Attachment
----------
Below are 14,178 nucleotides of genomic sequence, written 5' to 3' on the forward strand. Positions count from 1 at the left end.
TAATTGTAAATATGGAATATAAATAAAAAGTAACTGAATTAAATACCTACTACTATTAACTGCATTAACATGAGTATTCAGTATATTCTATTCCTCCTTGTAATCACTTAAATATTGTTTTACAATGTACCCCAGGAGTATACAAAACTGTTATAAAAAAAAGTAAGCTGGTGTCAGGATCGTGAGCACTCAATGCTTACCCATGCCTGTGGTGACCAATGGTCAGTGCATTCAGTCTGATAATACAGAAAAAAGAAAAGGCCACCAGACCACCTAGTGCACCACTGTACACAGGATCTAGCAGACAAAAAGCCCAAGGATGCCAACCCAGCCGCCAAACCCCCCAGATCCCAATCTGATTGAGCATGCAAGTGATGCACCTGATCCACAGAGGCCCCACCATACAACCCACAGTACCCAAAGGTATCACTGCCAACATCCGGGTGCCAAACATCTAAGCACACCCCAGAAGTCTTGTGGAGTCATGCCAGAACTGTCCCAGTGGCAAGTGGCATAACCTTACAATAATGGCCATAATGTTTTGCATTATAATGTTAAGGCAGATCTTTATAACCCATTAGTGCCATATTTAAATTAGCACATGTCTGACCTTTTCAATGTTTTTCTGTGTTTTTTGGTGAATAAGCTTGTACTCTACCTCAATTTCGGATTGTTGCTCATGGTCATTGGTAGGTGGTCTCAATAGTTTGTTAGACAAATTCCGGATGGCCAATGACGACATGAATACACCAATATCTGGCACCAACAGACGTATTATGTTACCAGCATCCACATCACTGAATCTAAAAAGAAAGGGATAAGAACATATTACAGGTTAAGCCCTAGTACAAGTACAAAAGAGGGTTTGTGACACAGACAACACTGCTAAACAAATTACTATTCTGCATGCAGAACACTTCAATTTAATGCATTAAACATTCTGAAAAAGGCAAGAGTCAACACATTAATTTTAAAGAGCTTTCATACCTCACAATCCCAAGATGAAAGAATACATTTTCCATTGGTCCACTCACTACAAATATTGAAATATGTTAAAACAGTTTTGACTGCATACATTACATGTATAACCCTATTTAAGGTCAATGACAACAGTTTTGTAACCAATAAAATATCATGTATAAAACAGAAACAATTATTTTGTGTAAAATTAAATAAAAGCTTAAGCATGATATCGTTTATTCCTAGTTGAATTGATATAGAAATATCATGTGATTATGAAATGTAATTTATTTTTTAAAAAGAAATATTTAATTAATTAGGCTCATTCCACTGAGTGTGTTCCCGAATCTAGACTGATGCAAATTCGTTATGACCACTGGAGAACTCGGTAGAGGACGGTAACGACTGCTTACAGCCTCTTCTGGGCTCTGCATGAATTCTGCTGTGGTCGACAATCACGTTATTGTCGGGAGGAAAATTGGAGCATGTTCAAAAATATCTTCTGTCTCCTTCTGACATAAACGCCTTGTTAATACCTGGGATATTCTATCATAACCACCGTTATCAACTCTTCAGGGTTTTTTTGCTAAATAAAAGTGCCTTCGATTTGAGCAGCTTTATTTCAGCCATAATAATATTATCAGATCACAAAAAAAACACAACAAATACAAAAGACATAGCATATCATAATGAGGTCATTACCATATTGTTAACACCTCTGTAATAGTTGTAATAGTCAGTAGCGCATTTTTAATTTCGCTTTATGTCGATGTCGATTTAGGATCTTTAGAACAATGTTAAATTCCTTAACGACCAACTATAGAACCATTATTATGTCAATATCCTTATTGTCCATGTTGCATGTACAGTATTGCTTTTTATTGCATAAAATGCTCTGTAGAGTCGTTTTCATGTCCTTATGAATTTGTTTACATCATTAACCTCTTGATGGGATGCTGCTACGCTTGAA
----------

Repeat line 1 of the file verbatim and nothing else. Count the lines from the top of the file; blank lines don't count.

Below are 14,178 nucleotides of genomic sequence, written 5' to 3' on the forward strand. Positions count from 1 at the left end.